Harnessing the potential of dystrophin-related proteins for ameliorating Duchenne's muscular dystrophy.
Krag TO., Gyrd-Hansen M., Khurana TS.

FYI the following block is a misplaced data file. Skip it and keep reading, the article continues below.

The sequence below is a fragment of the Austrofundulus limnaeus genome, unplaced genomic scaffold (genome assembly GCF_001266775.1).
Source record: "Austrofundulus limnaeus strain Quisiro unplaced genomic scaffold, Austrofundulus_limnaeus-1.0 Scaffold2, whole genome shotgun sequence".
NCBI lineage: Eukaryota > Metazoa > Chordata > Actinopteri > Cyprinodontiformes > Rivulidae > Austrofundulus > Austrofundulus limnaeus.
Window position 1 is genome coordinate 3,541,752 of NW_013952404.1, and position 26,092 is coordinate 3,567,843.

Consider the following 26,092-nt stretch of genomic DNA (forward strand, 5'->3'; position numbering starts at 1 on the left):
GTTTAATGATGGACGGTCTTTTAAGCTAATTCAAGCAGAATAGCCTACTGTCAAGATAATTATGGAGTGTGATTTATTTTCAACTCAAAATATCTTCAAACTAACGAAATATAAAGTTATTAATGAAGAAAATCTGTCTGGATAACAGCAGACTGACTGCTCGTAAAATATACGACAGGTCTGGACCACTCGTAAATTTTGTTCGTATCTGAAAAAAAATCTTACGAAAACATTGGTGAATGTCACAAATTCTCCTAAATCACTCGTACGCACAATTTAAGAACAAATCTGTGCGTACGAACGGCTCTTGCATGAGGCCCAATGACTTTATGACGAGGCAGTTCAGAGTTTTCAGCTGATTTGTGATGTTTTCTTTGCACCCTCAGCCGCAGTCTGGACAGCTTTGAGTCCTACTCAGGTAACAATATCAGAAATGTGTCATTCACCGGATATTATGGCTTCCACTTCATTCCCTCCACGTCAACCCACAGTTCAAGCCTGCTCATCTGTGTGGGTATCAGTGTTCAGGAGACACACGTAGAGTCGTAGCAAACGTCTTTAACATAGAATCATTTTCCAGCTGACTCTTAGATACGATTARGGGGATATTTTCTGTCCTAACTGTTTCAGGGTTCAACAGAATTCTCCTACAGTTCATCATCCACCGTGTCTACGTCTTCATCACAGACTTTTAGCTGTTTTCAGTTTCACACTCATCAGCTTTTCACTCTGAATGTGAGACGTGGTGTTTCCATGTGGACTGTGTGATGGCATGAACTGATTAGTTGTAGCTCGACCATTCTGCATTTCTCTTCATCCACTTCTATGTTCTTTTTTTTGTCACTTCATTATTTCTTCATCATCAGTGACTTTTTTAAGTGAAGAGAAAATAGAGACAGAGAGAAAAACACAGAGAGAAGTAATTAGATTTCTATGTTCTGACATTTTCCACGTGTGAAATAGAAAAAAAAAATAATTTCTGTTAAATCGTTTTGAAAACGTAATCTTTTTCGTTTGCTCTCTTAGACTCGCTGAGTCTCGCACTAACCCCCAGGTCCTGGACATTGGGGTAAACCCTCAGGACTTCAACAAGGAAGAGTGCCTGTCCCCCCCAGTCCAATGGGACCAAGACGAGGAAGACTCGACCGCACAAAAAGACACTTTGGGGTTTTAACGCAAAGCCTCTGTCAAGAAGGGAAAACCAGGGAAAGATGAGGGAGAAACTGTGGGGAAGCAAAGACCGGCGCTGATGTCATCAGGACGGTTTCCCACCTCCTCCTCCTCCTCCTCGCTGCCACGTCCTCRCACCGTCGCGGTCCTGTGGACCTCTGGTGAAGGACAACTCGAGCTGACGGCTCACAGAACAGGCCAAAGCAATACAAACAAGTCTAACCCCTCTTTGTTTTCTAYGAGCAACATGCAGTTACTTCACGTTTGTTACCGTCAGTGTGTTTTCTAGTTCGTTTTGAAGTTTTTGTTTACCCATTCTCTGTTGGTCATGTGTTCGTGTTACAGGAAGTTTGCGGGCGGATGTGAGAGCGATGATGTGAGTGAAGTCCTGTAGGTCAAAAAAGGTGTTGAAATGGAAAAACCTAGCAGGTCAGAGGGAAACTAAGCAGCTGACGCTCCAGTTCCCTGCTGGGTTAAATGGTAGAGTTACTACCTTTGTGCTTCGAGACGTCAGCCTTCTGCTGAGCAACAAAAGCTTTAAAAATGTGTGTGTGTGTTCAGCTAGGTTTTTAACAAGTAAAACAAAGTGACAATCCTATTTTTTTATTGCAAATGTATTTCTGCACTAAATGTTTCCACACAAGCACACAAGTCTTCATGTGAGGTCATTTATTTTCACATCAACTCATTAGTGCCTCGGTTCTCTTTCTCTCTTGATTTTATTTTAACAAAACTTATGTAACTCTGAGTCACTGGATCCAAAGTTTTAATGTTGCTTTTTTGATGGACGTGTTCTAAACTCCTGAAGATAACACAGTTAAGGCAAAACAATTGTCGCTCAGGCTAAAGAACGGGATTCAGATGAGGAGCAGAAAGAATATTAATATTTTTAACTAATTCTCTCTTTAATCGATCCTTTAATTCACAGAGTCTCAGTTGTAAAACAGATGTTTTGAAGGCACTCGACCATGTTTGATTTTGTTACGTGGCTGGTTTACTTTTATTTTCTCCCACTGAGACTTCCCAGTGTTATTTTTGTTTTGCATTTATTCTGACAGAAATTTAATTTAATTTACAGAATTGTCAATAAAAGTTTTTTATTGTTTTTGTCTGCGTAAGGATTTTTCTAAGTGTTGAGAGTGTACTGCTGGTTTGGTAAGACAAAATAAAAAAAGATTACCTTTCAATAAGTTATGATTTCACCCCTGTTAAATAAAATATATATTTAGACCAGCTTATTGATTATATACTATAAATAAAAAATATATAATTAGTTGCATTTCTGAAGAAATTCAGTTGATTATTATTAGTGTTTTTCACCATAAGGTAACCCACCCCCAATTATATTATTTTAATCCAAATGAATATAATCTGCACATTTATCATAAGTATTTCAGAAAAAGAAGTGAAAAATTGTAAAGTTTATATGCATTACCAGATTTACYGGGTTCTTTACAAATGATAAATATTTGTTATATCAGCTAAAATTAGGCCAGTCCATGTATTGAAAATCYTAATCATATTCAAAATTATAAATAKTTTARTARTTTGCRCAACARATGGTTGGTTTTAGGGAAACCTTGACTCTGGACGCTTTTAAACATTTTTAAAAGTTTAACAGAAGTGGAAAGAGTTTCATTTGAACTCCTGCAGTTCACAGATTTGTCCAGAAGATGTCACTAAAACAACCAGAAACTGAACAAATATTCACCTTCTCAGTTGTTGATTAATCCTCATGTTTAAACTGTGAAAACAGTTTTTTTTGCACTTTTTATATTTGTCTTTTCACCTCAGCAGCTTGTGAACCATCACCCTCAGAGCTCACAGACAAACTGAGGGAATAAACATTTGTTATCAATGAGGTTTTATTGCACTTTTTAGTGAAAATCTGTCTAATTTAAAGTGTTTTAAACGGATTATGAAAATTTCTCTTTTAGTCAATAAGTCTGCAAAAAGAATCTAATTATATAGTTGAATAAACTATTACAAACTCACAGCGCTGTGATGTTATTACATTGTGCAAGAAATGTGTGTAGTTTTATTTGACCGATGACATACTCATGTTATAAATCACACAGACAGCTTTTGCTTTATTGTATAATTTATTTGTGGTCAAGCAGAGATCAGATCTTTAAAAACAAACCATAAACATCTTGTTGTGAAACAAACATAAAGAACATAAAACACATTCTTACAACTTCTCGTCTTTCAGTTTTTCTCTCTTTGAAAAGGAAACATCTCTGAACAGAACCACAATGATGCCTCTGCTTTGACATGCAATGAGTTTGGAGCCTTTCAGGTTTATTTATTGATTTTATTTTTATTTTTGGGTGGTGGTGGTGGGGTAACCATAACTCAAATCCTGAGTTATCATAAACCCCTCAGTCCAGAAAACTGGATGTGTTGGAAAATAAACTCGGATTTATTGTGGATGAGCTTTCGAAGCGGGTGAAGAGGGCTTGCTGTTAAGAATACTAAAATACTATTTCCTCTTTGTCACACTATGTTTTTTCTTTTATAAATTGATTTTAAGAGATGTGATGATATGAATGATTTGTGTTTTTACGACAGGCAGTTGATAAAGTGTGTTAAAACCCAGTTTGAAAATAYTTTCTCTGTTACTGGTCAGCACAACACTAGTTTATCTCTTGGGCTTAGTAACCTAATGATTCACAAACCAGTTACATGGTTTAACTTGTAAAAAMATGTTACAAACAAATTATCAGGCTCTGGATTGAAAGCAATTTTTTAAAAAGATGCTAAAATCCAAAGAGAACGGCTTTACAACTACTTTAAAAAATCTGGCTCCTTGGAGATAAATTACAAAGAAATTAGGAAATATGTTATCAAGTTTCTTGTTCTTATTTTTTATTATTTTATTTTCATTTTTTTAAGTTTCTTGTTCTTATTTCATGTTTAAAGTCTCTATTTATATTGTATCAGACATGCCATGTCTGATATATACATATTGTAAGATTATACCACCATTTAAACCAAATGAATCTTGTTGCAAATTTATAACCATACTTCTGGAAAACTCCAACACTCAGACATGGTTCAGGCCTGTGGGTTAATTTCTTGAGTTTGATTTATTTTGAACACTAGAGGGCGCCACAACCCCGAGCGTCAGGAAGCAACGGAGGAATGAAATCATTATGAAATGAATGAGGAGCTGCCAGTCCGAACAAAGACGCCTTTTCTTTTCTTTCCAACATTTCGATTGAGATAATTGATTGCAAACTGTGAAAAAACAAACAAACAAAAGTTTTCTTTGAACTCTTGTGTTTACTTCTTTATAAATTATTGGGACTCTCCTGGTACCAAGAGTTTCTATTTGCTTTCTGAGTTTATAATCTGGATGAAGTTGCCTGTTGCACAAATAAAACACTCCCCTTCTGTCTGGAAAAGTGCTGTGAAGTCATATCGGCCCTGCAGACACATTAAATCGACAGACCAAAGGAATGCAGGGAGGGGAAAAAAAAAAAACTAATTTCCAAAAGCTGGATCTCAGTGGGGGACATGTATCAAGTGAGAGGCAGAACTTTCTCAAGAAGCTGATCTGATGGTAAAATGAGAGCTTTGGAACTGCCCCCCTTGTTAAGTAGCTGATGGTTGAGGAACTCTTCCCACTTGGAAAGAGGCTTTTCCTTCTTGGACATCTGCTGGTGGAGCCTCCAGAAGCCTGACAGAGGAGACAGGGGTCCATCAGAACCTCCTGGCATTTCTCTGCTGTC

Duchenne's muscular dystrophy (DMD) is a fatal disease caused by mutations in the DMD gene that lead to quantitative and qualitative disturbances in dystrophin expression. Dystrophin is a member of the spectrin superfamily of proteins. Dystrophin itself is closely related to three proteins that constitute a family of dystrophin-related proteins (DRPs): the chromosome 6-encoded DRP or utrophin, the chromosome-X encoded, DRP2 and the chromosome-18 encoded, dystrobrevin. These proteins share sequence similarity and functional motifs with dystrophin. Current attempts at somatic gene therapy of DMD face numerous technical problems. An alternative strategy for DMD therapy, that circumvents many of these problems, has arisen from the demonstration that the DRP utrophin can functionally substitute for the missing dystrophin and its overexpression can rescue dystrophin-deficient muscle. Currently, a promising avenue of research consists of identifying molecules that would increase the expression of utrophin and the delivery of these molecules to dystrophin-deficient tissues as a means of DMD therapy. In this review, we will focus on DRPs from the perspective of strategies and issues related to upregulating utrophin expression for DMD therapy. Additionally, we will address the techniques used for anatomical, biochemical and physiological evaluation of the potential benefits of this and other forms of DMD therapy in dystrophin-deficient animal models.